Ardmore is a fishing village in County Waterford – just over the border from County Cork. It is the legendary home of St. Declan who is said to have settled there somewhere between 350 and 420 AD, bringing Christianity to the island even before St. Patrick. If this is true, it makes Ardmore the oldest Christian settlement in Ireland.
Ardmore from the Irish “Aird Mhor” means great height. The ruins of a 13 century church, an 8th century oratory and a well preserved 12th century round tower dominate a hillside overlooking Ardmore Bay, a fitting spot for Ireland’s first monastic community.
Driving up the hillside one sees the 90 foot round tower rear up from the landscape like some old relic. That’s when the “thinness” of the place starts to sink in. Come closer and the ruins of St. Declan’s Church with its carved religious scenes – Adam and Eve in the Garden of Eden, the Judgment of Solomon, the Visit of the Magi – emerge from the ancient landscape. The scenes were used to help teach the local community about the Christian faith. This carved church wall is three hundred years older than the church itself, dating the carvings to the 9th century. The wall was actually brought to the site from another ruined religious site that had fallen into decay, so this spot on the hill at Ardmore is its second home.
Almost unnoticeable is the small 8th century oratory built over the spot where St. Declan is believed to be buried. It lies just below the ruined church – hemmed in by graves, both old and recent. Headstones and grave markers occupy nearly every bit of available ground space around the ruins. Some new shiny granite, some old limestone with faded inscriptions, and some merely jagged stones set atop a lump.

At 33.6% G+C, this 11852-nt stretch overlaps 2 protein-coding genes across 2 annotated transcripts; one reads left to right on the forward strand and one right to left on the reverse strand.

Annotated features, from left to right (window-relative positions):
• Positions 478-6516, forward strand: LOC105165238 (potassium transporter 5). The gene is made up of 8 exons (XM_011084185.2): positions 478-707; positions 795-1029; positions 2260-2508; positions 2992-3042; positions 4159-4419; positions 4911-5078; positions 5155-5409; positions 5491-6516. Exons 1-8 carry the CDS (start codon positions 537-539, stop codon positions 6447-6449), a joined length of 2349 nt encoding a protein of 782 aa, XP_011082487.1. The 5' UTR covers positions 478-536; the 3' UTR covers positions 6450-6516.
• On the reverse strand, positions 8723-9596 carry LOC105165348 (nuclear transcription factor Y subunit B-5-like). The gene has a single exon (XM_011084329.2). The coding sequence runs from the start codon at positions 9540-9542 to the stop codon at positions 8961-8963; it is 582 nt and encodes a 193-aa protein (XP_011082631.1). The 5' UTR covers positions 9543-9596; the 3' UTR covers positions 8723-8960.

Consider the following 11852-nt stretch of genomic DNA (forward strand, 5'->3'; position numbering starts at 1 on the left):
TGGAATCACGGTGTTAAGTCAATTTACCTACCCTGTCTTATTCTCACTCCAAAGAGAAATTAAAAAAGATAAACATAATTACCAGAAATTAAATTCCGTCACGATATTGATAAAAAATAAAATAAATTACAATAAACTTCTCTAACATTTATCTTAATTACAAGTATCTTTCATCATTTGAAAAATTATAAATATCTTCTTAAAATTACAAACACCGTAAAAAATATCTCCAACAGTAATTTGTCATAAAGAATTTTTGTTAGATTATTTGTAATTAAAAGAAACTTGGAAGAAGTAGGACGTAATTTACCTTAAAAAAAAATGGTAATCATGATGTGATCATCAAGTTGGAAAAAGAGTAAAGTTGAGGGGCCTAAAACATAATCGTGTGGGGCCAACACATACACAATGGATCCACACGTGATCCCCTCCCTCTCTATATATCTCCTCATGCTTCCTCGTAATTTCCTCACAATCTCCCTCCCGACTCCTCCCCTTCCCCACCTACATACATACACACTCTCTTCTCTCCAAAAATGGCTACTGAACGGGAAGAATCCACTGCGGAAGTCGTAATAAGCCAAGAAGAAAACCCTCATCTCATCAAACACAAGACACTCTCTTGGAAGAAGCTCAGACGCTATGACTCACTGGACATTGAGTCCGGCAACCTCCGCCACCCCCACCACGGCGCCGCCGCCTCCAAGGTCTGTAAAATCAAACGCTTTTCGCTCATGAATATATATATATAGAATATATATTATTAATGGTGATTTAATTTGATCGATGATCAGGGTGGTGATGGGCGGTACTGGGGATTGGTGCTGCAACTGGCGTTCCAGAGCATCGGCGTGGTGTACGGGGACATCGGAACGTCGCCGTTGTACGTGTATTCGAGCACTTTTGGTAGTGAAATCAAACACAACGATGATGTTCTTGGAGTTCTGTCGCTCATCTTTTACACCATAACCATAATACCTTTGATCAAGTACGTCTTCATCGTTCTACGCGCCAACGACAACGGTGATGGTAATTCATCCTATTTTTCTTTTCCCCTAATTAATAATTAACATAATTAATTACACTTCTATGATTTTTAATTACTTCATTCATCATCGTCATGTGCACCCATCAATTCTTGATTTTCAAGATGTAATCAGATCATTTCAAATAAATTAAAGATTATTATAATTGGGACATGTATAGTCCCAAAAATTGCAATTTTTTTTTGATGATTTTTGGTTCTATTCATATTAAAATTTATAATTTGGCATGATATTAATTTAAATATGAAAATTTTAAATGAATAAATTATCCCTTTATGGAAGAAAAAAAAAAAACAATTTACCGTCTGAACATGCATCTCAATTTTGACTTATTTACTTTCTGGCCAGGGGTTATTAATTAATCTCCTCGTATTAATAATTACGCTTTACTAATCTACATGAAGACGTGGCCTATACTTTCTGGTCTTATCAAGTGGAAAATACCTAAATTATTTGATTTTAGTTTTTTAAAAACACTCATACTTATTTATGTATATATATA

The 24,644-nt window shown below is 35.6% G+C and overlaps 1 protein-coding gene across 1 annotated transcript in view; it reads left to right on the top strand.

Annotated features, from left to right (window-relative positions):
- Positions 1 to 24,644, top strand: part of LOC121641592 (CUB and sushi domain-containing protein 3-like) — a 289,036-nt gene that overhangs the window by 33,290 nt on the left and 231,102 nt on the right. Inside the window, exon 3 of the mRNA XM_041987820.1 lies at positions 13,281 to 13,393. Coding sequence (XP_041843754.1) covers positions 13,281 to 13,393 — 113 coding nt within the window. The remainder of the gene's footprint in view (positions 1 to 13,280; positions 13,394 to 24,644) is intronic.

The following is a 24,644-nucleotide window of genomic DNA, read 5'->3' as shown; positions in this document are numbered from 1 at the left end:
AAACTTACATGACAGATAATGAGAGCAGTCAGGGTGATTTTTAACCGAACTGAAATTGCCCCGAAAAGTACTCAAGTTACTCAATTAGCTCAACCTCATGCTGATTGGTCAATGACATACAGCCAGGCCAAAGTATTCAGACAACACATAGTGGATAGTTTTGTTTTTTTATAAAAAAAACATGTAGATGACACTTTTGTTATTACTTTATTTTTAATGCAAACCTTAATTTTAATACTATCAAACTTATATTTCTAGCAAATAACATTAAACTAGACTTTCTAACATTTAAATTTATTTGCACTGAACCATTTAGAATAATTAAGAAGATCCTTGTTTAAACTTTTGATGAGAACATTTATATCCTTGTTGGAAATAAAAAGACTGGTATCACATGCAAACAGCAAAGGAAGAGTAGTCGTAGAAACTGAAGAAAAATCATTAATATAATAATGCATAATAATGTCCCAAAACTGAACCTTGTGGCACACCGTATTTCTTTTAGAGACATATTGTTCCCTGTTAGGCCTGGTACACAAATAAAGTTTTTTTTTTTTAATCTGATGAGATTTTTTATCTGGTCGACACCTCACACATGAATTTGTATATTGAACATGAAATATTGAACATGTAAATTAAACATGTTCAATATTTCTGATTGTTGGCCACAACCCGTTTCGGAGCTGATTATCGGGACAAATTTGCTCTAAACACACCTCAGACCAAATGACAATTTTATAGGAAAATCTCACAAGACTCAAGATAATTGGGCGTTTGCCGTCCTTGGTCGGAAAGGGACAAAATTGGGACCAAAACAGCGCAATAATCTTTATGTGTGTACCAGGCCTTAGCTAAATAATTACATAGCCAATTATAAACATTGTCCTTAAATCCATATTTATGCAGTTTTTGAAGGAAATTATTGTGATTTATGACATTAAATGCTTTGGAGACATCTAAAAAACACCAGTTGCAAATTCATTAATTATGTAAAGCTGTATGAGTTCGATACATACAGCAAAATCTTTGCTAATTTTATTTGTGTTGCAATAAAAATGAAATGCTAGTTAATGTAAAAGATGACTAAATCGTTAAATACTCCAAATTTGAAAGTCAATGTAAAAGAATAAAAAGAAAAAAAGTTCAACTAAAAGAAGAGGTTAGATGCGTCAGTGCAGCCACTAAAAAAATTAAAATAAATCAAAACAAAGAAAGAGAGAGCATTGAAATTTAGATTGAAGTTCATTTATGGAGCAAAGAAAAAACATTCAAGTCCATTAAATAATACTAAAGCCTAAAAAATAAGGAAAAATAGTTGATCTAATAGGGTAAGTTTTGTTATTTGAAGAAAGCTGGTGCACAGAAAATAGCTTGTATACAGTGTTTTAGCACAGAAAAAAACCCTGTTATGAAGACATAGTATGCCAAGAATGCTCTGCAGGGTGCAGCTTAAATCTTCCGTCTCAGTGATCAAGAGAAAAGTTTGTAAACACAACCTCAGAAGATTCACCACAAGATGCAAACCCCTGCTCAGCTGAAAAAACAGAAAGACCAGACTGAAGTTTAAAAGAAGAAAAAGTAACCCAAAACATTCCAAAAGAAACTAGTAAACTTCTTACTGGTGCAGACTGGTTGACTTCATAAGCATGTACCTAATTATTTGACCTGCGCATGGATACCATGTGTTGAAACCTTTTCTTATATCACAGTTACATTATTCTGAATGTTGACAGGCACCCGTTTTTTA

The wild beauty of the landscape around the monastic site is mirrored on the nearby cliffs where a pilgrim’s walkway has been carved out. The path leads to the village and St. Declan’s holy well.
Remnants of by-gone spiritual hunger and discovery still cling to the old ruins at Ardmore. The stones hold the memories of faith, of sorrow, of devastation, of joy, of celebration. It is the presence of those memories stored in the ruins that dissolves the veil separating the past, present and eternal worlds. All are knitted together and the elements – the sky, the wind, the sea, the stones – seem brighter, and somehow more vivid.
Ardmore is a thin place, and is on our Thin Places Mystical Tour of Ireland this September. Come join us.